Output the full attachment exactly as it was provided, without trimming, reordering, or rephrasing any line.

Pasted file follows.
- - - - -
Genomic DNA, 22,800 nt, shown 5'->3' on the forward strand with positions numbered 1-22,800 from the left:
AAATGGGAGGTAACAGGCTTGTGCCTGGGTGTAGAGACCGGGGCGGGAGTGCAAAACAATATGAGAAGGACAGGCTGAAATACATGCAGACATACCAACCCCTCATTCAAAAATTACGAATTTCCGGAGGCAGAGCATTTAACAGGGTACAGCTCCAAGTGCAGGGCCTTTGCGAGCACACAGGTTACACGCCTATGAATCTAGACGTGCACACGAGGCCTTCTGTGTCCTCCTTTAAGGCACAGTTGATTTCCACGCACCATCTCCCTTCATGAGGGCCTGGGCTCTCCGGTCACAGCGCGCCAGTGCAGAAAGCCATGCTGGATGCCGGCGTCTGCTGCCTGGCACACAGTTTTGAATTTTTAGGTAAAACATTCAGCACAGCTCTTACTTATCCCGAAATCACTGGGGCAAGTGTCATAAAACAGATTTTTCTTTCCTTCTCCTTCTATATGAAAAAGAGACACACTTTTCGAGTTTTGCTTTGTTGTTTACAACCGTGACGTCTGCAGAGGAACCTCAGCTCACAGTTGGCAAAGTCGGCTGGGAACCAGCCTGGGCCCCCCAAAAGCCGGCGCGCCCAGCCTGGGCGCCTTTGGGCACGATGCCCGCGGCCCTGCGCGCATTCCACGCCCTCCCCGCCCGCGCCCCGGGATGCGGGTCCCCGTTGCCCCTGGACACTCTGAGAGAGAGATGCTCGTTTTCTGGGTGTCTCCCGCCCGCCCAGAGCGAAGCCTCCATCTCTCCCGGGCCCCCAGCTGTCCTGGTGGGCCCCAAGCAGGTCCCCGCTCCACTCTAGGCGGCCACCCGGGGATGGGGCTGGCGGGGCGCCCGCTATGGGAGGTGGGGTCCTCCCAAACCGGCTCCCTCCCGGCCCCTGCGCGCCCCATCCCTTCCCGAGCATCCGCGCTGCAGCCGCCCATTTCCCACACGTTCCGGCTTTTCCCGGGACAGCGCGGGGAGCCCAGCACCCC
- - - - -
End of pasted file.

Genomic DNA, 22,800 nt, shown 5'->3' on the forward strand with positions numbered 1-22,800 from the left:
AAATGGGAGGTAACAGGCTTGTGCCTGGGTGTAGAGACCGGGGCGGGAGTGCAAAACAATATGAGAAGGACAGGCTGAAATACATGCAGACATACCAACCCCTCATTCAAAAATTACGAATTTCCGGAGGCAGAGCATTTAACAGGGTACAGCTCCAAGTGCAGGGCCTTTGCGAGCACACAGGTTACACGCCTATGAATCTAGACGTGCACACGAGGCCTTCTGTGTCCTCCTTTAAGGCACAGTTGATTTCCACGCACCATCTCCCTTCATGAGGGCCTGGGCTCTCCGGTCACAGCGCGCCAGTGCAGAAAGCCATGCTGGATGCCGGCGTCTGCTGCCTGGCACACAGTTTTGAATTTTTAGGTAAAACATTCAGCACAGCTCTTACTTATCCCGAAATCACTGGGGCAAGTGTCATAAAACAGATTTTTCTTTCCTTCTCCTTCTATATGAAAAAGAGACACACTTTTCGAGTTTTGCTTTGTTGTTTACAACCGTGACGTCTGCAGAGGAACCTCAGCTCACAGTTGGCAAAGTCGGCTGGGAACCAGCCTGGGCCCCCCAAAAGCCGGCGCGCCCAGCCTGGGCGCCTTTGGGCACGATGCCCGCGGCCCTGCGCGCATTCCACGCCCTCCCCGCCCGCGCCCCGGGATGCGGGTCCCCGTTGCCCCTGGACACTCTGAGAGAGAGATGCTCGTTTTCTGGGTGTCTCCCGCCCGCCCAGAGCGAAGCCTCCATCTCTCCCGGGCCCCCAGCTGTCCTGGTGGGCCCCAAGCAGGTCCCCGCTCCACTCTAGGCGGCCACCCGGGGATGGGGCTGGCGGGGCGCCCGCTATGGGAGGTGGGGTCCTCCCAAACCGGCTCCCTCCCGGCCCCTGCGCGCCCCATCCCTTCCCGAGCATCCGCGCTGCAGCCGCCCATTTCCCACACGTTCCGGCTTTTCCCGGGACAGCGCGGGGAGCCCAGCACCCC